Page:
And though we can make changes to our working life, the health issues we both face and the difficulty balancing a tight budget remain a source of real worry. It feels like we sometimes live life on a knife-edge, constantly ready to spring into battle at the first sign of trouble, meaning that the stress is there even when it isn’t!

When I look at all we have to cope with, I realise that it is no wonder I find myself with a pounding head, churning stomach, or abdominal cramps more days than not. It is also unsurprising that this then means I do not feel like eating, which in turn impacts on my energy levels. After a day at work, on my feet all day, I will often struggle to make more than a bowl of porridge for tea, having barely eaten at work as well. But eating like this only adds to the problem.

My appointment with the dietician may not have given me any answers I didn’t already really know, deep down. But it did make me realise how very much I have been neglecting my own well-being. I have been so busy caring for (and worrying about) others, both through work and at home, that I have forgotten to care for myself in a massive way. And that needs to change.

Which leads me to today. Today I am looking at how I can nurture myself. I have filled my kitchen cupboards with a variety of foods that will help me increase my protein intake, the aspect of my diet that was massively missing. And I am researching quick and easy meals we can make, as well as beginning to take vitamins to give that extra boost.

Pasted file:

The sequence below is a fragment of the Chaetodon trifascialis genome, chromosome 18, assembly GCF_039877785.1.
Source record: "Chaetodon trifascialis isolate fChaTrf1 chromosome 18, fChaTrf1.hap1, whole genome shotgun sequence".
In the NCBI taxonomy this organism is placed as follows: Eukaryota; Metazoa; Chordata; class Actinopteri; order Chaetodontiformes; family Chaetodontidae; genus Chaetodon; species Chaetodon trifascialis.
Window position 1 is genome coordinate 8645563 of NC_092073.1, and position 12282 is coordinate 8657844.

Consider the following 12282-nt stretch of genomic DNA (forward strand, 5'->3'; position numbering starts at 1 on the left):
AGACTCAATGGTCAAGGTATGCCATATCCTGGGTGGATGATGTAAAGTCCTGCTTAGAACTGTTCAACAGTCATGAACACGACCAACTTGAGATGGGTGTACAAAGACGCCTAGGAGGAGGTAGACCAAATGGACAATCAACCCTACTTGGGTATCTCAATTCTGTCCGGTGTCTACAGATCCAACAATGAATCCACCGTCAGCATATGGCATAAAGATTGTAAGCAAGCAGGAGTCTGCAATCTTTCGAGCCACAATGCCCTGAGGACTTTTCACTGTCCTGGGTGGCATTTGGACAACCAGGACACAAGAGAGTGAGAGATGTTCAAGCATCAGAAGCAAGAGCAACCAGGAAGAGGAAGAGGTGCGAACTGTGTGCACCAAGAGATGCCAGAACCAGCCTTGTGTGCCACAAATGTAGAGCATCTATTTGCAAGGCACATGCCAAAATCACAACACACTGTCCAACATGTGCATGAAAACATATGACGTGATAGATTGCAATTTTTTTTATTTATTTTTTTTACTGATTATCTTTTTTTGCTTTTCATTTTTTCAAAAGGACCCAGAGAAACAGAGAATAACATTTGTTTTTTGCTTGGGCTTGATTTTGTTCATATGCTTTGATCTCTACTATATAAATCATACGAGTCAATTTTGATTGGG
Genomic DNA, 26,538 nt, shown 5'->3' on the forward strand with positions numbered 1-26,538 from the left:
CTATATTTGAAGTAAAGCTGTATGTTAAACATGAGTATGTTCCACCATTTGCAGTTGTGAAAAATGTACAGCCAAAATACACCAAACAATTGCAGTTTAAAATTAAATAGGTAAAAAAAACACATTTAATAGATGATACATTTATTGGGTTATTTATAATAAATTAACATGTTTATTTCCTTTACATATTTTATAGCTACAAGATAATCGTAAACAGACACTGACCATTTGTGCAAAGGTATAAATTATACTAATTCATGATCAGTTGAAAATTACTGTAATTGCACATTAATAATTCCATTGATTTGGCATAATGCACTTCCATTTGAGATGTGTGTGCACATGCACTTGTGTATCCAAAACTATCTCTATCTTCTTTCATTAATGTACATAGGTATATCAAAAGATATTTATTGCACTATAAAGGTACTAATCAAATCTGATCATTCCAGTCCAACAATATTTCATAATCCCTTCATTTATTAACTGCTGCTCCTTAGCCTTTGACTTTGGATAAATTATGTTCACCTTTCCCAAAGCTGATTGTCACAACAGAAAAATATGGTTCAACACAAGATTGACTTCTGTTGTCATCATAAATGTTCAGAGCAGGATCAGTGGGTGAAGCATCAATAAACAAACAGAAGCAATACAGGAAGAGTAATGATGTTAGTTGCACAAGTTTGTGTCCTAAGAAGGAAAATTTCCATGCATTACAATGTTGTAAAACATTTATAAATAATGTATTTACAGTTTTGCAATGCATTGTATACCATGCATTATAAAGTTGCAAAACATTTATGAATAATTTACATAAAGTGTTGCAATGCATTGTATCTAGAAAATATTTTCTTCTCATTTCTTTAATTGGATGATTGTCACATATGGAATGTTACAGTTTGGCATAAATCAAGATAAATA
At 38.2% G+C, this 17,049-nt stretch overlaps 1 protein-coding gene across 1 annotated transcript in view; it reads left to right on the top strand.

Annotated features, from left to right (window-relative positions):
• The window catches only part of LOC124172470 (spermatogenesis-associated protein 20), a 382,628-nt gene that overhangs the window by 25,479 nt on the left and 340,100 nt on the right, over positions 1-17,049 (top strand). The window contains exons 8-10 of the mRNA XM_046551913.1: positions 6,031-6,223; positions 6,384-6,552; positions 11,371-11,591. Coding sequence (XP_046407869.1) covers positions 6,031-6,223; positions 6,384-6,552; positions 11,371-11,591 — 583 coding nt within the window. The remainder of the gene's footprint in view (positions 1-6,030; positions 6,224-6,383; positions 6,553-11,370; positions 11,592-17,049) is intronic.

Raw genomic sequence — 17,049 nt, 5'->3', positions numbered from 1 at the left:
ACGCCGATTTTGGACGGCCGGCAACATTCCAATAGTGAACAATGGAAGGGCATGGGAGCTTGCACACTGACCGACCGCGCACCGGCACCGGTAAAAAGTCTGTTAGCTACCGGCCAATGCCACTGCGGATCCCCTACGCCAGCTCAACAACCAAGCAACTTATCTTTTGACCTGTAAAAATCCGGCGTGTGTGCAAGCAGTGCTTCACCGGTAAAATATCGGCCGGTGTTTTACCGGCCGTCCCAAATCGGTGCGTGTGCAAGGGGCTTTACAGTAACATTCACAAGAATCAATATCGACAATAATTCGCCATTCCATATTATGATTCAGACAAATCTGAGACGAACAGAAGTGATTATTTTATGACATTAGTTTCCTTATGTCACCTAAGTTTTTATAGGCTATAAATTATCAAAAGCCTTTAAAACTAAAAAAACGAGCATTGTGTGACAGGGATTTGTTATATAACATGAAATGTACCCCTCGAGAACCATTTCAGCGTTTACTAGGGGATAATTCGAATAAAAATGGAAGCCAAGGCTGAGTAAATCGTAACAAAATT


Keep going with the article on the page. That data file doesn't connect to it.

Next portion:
But this goes beyond the food I eat. It needs to include finding ways to deal with the stress in my life. The reality is that the stress is going to be there, no matter what, so rather than hoping for it to disappear, I need to find ways to relax amid the chaos. I started this earlier in the year with chanting, but I need more than the odd bit here and there… I need a daily routine of making time for myself, and for family.

TJ is with me on this – we are looking at ways to get out in nature, reduce our time glued to our phones or Netflix, and getting some quiet time in our day-to-day lives to reflect and recuperate. And I’ve decided to write about it here, on the blog, as a way of both holding myself accountable to actually doing this (rather than having the idea and never really doing anything about it) and seeing the impact it has on our lives.

It feels like a good time to do this, as we reach the end of Summer and feel Autumn fast approaching. I’ve always felt like September was a month of new beginnings, perhaps due to all those years when the new school term began at this time. And Autumn itself feels perfect for some self-reflection and nurturing as we surround ourselves with home comforts and close friends ready for the Winter months to come.

It’s always been my favourite season, and with Little Man’s birthday and our Wedding Anniversary added to Halloween, Guy Fawkes and Christmas, it feels like a truly magical and celebratory time too. I want to be well enough to enjoy all of this, rather than simply surviving it like I did last year, and that means finally putting my health and well-being first.

So that’s where I am and I’m excited for this journey ahead. I do hope you enjoy coming along with me.